Android apps are easier to port, in many cases without any modification of the code. Most ports are going to come from Android.
    06-02-2015 07:15 AM
  13. Jas00555's Avatar
    Android apps are easier to port, in many cases without any modification of the code. Most ports are going to come from Android.
    The Android layer is only on Windows 10 Mobile. Considering 99% of the Windows 10 userbase is going to be using something other than that, I'd imagine that most of the ports would be from iOS. For a mobile only app that would work, maybe a dev would use Android, but I'd be surprised if "most" came from Android.
    Last edited by Jas00555; 06-02-2015 at 01:40 PM.
    Laura Knotek likes this.
    06-02-2015 12:01 PM
  14. Elitis's Avatar
    Mikewp, of course the Windows Store needs to improve app quality and quantity. That point I agree on. When I said, we have enough of the most popular and most used apps already available, I meant to increase market share just enough (or more than enough) to really get developers paying attention. It's a self-fulfilling prophecy. Microsoft makes the perfect flagship that gets enough people switching over to Windows 10 Mobile regardless of the current app situation that developers start bringing more and better quality apps as well as updating them more frequently, and the cycle repeats. Except that time around, there wouldn't be an app issue.

    Also, I was going to mention you taking out the part in the email about developers owing Microsoft anything as well. Just sounds bad. I think following a5cent's advice would do wonders.

    Spectrum90, yes that is true for the most part. There will be modifications needed though. The code may run, but there may be bugs that were not present in the original code that will need to fixed. I do agree that most ports will likely be from Android though, as while iOS ports have less limitations, there is a bit more work to be done.
    06-02-2015 12:15 PM
  15. Spectrum90's Avatar
    The Android layer is only on Windows 10 Mobile. Considering 99% of the Windows 10 userbase is going to be using something other than that, I'd imagine that most of the poets would be from iOS. For a mobile only app that would work, maybe a dev would use Android, but I'd be surprised if "most" came from Android.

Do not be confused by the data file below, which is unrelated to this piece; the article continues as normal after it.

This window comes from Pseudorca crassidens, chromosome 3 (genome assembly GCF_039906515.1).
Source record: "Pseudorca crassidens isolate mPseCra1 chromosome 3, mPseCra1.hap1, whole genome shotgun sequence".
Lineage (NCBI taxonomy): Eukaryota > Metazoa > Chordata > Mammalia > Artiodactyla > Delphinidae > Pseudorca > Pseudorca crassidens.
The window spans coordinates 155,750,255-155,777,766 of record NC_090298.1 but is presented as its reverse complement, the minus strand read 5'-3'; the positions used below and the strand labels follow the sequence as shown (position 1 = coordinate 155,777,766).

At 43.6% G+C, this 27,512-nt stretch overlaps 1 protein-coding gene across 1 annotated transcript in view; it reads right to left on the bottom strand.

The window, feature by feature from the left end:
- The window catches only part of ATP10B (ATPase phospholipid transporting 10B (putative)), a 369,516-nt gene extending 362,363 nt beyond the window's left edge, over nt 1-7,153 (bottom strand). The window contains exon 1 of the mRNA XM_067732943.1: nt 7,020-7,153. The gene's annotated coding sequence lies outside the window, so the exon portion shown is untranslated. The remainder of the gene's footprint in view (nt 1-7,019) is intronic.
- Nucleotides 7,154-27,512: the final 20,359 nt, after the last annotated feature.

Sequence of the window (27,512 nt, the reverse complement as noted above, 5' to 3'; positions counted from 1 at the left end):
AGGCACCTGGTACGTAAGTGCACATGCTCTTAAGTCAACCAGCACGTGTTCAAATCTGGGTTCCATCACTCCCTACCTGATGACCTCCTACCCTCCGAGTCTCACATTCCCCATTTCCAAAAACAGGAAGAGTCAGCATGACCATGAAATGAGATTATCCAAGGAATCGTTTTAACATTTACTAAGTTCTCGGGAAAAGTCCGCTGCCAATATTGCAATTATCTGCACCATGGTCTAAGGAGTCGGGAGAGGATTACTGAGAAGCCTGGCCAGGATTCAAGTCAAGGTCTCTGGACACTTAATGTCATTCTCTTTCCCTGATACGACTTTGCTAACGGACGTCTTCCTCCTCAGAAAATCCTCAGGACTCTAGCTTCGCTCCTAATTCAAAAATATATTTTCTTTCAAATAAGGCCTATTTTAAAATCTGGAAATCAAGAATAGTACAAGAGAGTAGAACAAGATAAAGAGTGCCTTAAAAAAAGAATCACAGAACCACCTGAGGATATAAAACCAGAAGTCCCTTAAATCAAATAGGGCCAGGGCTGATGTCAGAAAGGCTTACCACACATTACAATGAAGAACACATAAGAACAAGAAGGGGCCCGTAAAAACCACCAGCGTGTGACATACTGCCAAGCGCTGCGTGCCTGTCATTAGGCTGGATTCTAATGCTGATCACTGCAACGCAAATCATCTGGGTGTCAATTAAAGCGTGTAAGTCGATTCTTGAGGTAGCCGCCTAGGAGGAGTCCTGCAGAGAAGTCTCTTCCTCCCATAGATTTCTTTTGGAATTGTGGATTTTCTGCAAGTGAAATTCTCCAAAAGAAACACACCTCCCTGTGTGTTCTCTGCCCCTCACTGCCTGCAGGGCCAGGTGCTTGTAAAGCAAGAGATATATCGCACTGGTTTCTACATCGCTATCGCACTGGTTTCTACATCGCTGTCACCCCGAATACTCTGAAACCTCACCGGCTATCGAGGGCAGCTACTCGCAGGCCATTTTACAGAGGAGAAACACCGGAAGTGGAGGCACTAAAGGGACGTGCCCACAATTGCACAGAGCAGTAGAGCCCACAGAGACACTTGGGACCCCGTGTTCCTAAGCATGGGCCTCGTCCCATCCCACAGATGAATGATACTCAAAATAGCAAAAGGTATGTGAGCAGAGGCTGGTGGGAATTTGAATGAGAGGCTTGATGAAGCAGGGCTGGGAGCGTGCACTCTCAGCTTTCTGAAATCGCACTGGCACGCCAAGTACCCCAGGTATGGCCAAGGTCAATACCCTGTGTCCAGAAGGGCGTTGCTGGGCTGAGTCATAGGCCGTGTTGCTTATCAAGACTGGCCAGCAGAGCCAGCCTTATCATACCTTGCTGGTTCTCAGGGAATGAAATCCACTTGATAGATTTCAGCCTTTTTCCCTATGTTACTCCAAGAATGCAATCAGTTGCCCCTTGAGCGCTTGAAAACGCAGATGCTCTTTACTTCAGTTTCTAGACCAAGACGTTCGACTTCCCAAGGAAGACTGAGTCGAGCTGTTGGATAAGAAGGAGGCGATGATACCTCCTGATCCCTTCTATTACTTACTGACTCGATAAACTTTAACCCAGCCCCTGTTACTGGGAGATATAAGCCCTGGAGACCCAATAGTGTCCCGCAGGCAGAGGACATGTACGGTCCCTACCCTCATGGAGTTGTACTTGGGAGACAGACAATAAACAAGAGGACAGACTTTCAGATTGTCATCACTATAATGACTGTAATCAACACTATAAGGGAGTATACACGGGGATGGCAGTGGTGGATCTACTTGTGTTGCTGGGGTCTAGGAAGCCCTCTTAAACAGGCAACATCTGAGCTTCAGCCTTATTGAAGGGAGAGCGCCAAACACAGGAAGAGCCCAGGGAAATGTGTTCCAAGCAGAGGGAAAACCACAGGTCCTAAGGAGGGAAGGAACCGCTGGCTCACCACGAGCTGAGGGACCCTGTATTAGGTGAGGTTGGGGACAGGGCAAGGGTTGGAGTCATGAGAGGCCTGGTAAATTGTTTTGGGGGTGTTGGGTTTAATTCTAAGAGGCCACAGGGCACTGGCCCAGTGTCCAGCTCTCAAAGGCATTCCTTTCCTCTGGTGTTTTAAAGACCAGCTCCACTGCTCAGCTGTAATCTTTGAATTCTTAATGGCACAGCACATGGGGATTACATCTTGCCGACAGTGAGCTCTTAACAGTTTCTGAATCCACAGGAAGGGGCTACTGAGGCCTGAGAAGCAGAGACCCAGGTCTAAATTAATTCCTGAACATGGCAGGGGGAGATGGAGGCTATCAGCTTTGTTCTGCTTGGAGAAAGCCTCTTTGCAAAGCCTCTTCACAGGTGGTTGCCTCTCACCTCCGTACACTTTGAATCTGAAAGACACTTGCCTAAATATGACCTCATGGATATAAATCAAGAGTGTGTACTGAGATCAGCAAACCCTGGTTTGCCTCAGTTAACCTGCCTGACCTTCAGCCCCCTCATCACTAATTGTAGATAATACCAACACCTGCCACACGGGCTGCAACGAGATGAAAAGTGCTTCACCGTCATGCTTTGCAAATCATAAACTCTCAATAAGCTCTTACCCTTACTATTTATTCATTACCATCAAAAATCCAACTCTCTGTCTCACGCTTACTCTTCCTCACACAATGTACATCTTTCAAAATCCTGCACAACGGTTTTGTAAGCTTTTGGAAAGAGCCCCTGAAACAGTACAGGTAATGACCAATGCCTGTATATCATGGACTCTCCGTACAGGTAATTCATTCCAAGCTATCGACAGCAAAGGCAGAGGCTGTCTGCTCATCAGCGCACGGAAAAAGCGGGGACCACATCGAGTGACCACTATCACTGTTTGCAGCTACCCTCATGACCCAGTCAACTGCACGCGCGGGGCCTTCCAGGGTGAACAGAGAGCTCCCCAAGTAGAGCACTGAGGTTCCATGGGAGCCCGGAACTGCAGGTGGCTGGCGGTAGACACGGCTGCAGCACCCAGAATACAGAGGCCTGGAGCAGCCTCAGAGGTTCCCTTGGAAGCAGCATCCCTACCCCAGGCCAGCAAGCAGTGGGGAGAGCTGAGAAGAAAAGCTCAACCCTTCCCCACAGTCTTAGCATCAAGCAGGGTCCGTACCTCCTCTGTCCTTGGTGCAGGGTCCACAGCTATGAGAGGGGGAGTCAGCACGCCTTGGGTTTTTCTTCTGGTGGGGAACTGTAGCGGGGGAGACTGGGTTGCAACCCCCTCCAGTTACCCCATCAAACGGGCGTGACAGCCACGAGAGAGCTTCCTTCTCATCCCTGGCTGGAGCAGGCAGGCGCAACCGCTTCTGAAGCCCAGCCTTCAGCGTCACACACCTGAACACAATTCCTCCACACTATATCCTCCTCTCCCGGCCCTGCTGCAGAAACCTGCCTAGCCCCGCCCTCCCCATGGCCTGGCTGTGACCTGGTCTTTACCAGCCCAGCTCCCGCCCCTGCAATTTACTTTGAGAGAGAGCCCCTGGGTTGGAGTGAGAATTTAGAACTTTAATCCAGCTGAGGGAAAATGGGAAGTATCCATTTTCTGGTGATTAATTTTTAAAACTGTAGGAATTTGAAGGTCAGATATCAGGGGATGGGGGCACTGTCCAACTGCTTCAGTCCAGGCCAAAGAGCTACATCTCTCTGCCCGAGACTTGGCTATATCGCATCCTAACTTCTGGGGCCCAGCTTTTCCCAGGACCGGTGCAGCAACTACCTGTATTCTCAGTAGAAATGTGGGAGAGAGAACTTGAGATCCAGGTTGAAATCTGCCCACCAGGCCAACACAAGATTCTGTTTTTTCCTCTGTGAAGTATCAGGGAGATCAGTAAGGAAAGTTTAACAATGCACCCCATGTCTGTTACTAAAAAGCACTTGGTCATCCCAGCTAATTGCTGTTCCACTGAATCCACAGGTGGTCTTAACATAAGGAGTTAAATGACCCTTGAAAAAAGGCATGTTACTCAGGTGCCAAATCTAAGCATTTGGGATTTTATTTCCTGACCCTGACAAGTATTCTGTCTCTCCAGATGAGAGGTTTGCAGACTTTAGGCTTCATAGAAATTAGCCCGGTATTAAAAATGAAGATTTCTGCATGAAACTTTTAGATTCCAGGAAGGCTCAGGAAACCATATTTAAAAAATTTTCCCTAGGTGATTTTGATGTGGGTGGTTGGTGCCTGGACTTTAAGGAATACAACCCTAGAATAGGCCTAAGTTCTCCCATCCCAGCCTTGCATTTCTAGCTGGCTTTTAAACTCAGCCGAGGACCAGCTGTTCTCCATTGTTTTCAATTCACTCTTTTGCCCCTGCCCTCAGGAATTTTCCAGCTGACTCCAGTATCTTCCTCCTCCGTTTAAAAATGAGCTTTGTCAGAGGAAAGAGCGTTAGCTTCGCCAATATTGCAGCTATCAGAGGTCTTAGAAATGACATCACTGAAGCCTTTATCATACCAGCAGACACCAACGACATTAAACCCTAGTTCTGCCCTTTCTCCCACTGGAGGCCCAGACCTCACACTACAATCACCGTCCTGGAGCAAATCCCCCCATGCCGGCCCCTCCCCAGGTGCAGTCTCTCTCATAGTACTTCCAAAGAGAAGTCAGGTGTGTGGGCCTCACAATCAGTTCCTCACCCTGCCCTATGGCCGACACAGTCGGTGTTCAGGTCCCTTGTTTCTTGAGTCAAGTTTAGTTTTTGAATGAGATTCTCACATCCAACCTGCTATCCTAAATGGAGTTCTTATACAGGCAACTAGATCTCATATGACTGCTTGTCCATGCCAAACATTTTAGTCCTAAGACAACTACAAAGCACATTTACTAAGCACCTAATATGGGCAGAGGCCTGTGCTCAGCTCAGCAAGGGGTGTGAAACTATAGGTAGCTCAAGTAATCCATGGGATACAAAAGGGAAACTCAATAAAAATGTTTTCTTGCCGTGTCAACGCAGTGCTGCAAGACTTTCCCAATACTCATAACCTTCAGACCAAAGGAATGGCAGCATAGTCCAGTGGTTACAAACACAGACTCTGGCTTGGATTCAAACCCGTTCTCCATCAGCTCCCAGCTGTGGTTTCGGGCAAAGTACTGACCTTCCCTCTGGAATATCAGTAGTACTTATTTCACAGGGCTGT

The web is the platform for the PC, this could change but It takes time. Apps are primarily needed for mobile devices.
    Laura Knotek likes this.
    06-02-2015 12:22 PM
  16. tgp's Avatar
    The Android layer is only on Windows 10 Mobile. Considering 99% of the Windows 10 userbase is going to be using something other than that, I'd imagine that most of the poets would be from iOS. For a mobile only app that would work, maybe a dev would use Android, but I'd be surprised if "most" came from Android.
    But are developers going to prioritize apps for the desktop? It seems that so far they are not used much. It's the mobile devices that NEED the apps!
    Laura Knotek likes this.
    06-02-2015 12:31 PM
  17. AndyCalling's Avatar
    This'll be just like Steam, where we feel conned and give bad reviews if we download a program and find it is a crappy port. Just wait till the devs see the 'just a crappy port' reviews in the store. It'll either push them into making proper apps or they'll just leave. If I wanted to run Apple or Google apps I'd rather get a device suited to the purpose. It is hard to get excited about rubbish ports (and almost all ports are disappointing compared to proper programs).
    Laura Knotek and theefman like this.
    06-02-2015 12:55 PM
  18. Spectrum90's Avatar
    This'll be just like Steam, where we feel conned and give bad reviews if we download a program and find it is a crappy port. Just wait till the devs see the 'just a crappy port' reviews in the store. It'll either push them into making proper apps or they'll just leave. If I wanted to run Apple or Google apps I'd rather get a device suited to the purpose. It is hard to get excited about rubbish ports (and almost all ports are disappointing compared to proper programs).
    Apps will get good reviews if they work well. If the app is an Android or iOS port is mostly irrelevant for the user. The general public don't understand those concepts. Besides, there is no much difference between versions of apps in different platforms.
    06-02-2015 01:31 PM
  19. mikewp's Avatar
    The web is the platform for the PC, this could change but It takes time. Apps are primarily needed for mobile devices.
    It better start changing now (and it is...the capability is there or going to be there...Microsoft built it, now will they (businesses and developers) come?). Companies are building in extra features to apps that you can't get on the web or even the PC.

    Just 4 examples (I'd have more if I used a lot more apps)